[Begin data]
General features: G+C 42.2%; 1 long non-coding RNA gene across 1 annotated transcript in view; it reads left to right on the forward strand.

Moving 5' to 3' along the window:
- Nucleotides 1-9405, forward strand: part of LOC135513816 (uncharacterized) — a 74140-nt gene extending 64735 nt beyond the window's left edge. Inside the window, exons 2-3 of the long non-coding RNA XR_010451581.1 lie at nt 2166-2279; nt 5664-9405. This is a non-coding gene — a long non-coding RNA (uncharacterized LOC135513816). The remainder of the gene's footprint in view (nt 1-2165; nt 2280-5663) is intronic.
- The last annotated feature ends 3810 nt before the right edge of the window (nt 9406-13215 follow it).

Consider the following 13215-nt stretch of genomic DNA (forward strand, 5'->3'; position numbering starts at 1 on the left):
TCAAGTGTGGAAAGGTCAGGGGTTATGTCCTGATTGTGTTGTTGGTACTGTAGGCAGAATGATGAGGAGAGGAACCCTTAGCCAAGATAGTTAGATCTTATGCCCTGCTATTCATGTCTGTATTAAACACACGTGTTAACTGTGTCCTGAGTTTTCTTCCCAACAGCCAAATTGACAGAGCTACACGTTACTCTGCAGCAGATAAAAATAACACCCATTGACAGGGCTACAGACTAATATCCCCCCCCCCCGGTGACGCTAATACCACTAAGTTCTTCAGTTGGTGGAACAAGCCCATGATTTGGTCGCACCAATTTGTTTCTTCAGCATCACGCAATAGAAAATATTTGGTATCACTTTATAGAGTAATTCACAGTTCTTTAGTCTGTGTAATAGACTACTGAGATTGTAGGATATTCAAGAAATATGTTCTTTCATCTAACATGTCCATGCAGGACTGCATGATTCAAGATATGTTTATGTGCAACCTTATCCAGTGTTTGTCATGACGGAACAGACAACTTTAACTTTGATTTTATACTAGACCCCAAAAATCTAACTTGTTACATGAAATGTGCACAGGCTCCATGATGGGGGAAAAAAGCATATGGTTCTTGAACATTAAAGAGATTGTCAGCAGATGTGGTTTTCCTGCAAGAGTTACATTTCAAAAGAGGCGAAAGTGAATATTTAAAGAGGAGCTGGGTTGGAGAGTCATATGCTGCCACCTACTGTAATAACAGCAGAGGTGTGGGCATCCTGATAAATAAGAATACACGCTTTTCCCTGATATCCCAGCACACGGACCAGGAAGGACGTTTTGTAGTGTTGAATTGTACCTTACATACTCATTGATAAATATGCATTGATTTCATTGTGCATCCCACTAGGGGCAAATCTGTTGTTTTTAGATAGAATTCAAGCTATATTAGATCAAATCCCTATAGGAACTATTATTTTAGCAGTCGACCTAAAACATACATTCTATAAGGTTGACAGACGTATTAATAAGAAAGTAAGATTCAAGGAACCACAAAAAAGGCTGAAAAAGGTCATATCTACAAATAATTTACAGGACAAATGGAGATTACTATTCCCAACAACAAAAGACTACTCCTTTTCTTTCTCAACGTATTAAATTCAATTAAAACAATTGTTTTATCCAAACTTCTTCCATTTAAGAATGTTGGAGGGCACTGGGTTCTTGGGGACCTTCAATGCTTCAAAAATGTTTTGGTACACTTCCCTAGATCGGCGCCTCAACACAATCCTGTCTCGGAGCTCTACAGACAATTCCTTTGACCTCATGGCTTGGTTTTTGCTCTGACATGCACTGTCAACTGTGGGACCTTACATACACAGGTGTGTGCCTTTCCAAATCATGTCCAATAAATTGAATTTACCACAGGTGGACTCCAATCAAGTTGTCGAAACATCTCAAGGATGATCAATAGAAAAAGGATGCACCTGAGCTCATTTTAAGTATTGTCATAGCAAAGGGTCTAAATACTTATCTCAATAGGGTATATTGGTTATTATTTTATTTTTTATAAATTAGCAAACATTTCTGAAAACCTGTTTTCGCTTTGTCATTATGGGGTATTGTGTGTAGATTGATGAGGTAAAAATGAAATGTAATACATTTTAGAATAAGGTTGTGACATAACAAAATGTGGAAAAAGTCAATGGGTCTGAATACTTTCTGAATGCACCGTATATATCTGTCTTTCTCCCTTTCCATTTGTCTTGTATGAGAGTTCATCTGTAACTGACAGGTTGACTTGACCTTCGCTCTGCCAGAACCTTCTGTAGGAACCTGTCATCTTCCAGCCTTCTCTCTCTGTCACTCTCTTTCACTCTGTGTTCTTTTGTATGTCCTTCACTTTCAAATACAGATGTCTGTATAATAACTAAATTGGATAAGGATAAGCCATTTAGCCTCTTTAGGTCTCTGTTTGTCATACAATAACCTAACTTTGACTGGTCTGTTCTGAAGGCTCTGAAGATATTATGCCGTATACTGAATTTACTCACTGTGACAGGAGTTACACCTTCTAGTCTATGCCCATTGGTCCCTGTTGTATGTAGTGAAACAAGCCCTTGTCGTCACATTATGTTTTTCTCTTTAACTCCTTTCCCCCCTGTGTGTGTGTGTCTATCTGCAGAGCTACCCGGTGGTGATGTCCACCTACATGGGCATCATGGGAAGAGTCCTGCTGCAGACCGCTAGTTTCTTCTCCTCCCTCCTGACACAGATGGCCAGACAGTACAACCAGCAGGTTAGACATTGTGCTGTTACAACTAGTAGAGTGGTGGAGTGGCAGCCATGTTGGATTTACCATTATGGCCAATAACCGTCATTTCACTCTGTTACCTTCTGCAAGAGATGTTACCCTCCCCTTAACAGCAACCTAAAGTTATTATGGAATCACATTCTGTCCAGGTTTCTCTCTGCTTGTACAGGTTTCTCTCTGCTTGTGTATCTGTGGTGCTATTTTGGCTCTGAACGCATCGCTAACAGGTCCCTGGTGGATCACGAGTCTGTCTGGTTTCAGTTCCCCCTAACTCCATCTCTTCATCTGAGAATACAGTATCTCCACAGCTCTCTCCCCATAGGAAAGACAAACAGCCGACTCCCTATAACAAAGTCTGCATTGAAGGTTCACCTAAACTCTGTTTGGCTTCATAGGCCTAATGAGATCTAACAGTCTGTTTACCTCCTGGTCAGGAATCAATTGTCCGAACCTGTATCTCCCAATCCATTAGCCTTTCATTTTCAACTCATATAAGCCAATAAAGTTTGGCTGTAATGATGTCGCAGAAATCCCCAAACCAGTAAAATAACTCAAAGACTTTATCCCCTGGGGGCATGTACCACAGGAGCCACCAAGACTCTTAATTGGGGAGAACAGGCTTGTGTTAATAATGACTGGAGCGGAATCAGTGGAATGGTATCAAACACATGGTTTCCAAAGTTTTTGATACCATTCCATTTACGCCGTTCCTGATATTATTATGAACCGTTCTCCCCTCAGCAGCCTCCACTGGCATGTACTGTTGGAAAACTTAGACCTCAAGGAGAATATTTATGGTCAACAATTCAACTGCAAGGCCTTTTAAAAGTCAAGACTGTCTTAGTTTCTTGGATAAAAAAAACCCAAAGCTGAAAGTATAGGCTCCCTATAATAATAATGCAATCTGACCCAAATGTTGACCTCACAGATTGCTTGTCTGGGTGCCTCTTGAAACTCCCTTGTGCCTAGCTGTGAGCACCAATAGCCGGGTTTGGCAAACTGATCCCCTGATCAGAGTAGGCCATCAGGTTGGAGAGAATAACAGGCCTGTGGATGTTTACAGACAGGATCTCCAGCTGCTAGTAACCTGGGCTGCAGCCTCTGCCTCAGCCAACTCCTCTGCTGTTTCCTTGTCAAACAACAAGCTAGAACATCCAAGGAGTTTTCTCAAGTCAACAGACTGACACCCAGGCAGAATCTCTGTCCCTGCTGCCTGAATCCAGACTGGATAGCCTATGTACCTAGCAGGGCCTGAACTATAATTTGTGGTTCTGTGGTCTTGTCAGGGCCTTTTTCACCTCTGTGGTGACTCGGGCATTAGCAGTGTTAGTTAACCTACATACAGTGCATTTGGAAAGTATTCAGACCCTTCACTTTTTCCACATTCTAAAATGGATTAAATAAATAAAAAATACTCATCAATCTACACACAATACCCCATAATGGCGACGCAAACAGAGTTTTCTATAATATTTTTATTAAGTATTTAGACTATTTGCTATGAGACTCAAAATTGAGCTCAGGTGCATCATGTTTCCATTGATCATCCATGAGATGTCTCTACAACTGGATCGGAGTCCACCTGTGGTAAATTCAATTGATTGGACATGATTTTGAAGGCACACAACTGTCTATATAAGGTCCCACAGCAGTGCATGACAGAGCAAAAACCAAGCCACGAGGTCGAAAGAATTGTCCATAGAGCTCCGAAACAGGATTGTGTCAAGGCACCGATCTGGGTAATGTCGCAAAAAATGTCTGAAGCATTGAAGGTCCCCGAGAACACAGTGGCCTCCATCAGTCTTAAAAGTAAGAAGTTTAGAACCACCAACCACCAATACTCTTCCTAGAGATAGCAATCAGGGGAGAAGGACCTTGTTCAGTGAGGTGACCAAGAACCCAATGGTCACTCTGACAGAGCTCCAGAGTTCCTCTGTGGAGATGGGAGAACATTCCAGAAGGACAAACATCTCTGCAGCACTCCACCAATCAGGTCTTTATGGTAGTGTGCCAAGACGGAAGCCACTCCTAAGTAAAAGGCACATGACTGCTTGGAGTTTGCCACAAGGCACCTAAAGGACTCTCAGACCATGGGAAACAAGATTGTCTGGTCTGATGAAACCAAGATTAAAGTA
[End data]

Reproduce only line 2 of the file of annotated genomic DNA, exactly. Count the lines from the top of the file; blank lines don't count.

Moving 5' to 3' along the window: